What’s your take on needing drama to be a good artist?

I’ve been working on a lot of projects lately, and as much as I love the buzz of working at the grindstone, I’ve gotta admit: being on cloud nine doesn’t make for easy artistry.

See, it seems like the better my life becomes, the less I’m bothered; and the less I’m bothered, the more distant I feel from the frantic energy that used to shade all of my writing. The desperation, the urgency, the crazy desire – it’s so far away now, and I wonder how/if my writing will suffer from it.

I guess this is a throwback to all those long, winding conversations about whether drama is necessary in an artist’s life. I’m always flip-flopping on my opinion. Today, I feel like it’s a necessary component to any artist’s existence; we need to have personally known it in order to render it authentic in our art. But do we need to experience it all the time? I don’t think so.

What’s your take?

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6 responses to “What’s your take on needing drama to be a good artist?

  1. As an artist myself, I can relate to this. “Drama”, as I see it, is an intense emotional response, be it good, bad or otherwise. Anger, grief, joy – – they are all forms of drama. It arouses passion, and passion is the match that lights the creative flame. The ups and downs of emotional swings is what colors your perception and inspires your creative work. Being on Cloud 9 is a wonderful feeling but it’s the intensity of drama that brings out the creative beast. My best performances, whether on stage or in the studio, have been done under the influence of passion.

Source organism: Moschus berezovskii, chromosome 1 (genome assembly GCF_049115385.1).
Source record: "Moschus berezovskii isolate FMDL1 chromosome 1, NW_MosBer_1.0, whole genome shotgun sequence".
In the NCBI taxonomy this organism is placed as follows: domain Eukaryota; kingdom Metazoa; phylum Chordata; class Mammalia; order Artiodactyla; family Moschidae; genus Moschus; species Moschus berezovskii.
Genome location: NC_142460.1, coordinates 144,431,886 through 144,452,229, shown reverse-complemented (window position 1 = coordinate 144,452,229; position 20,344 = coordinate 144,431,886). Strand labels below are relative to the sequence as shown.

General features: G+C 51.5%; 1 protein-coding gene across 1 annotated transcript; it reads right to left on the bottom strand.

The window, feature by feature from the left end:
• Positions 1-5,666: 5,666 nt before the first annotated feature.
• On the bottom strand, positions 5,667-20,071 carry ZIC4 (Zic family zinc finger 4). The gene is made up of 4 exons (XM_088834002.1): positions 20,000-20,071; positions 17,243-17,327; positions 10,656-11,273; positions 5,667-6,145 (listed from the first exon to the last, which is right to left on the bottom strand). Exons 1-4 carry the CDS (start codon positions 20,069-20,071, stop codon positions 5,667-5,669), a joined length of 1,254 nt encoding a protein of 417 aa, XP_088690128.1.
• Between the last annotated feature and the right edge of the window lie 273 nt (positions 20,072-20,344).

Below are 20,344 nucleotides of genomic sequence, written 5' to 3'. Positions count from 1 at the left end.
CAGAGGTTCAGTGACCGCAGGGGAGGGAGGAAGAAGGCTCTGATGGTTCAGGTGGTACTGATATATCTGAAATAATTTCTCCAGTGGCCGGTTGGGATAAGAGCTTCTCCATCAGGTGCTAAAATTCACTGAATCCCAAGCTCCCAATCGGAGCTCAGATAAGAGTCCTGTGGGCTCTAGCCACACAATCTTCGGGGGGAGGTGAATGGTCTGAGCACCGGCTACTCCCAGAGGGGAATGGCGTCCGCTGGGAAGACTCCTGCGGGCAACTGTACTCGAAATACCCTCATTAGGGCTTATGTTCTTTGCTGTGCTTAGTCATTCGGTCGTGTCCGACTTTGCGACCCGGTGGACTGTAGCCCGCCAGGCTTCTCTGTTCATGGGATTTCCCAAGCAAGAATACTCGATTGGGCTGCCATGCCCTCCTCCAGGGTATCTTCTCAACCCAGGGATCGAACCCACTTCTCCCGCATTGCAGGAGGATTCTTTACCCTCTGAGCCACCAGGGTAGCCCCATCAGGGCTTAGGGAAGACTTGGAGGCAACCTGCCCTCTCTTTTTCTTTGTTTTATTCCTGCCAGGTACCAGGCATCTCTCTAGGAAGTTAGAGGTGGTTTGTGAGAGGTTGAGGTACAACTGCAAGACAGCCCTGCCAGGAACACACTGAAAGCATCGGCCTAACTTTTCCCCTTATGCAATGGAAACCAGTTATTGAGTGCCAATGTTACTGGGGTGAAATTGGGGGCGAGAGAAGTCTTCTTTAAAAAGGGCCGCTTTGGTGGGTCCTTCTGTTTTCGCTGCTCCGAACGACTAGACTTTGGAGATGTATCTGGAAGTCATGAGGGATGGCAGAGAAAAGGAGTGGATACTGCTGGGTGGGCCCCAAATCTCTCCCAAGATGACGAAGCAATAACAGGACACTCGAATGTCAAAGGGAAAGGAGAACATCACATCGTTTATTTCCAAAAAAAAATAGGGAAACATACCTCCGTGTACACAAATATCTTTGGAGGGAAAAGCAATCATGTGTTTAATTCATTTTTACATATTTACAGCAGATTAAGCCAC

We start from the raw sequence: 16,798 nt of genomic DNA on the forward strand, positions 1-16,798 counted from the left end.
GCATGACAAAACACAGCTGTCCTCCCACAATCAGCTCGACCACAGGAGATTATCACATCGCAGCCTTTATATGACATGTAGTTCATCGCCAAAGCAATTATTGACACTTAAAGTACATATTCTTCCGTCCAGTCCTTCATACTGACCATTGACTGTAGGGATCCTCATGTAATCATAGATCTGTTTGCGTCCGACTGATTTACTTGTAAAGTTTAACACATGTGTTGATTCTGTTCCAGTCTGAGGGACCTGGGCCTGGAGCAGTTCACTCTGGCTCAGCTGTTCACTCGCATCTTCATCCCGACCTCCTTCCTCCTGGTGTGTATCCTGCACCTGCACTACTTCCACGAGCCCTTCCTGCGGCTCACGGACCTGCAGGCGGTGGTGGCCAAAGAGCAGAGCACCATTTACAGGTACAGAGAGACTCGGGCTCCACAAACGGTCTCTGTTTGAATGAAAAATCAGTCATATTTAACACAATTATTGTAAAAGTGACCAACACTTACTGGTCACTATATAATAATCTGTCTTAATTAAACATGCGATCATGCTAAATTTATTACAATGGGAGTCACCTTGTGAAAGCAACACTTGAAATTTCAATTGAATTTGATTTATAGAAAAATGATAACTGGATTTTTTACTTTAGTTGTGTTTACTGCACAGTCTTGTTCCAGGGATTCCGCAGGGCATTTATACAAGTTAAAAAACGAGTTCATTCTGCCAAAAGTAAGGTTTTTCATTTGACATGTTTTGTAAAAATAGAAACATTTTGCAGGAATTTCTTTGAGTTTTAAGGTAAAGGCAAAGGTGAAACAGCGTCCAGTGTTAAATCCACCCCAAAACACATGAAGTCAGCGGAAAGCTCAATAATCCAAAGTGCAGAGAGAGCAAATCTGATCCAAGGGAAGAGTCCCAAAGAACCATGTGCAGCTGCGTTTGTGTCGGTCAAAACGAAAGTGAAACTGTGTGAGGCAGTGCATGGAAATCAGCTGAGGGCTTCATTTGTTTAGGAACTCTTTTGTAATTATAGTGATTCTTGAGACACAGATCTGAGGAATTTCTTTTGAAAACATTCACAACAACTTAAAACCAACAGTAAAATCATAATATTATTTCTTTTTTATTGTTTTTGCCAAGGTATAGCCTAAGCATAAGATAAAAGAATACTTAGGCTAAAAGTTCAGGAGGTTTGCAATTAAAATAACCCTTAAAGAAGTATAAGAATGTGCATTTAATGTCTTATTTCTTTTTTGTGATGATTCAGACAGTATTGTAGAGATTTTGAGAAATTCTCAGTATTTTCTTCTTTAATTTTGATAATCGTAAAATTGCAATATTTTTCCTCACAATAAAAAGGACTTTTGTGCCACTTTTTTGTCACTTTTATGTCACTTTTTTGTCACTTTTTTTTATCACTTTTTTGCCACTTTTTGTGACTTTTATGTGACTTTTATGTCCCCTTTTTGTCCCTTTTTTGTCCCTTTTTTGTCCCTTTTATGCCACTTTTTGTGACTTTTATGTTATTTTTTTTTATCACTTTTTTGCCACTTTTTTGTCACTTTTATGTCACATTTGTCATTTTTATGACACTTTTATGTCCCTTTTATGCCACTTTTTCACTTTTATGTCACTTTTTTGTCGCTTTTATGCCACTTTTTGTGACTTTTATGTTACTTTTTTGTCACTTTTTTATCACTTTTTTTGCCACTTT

Trust me. I know a thing or two about being creative. šŸ˜€

    – Gitana, the Creative Diva

  2. @ Gitana – “[Drama] arouses passion, and passion is the match that lights the creative flame.”

    I couldn’t agree more! But this begs the questions: is it possible to be artistically awesome without drama? Does one have to be in the midst of drama to pull off great art?

  3. Sure. it just depends on how you define art.

  4. brought to memory one of my old ass posts, talking about why i stopped writing:
    http://textibitionist.blogspot.com/2009/08/why-i-stopped-writing.html

    I dont know. I think its possible to still write about things when your life is “good,” we have had our moments where we were so delirious with happiness that we couldnt contain it and it poured out in the orgasm of thought.

    Where does drama tie in to that joy? Passion and conflict aren’t ALWAYS synonymous, but perhaps that delirious happiness IS an outcome of being denied that happiness on such a steady basis.

    Ask me again later. good question.

    xo

  5. @ Jess – I swear I’m thinking more than I did in New York. And I’m forced to think in different ways, too. In different languages, regarding different subjects, with more investment in everything I do, etc. Maybe the reason I can’t write has less to do with being drama-free and more to do with my brain being stretched out in a million directions? *shrugs* Either way, my fiction is still craptacular. šŸ˜¦

  6. šŸ˜¦ are you sure?

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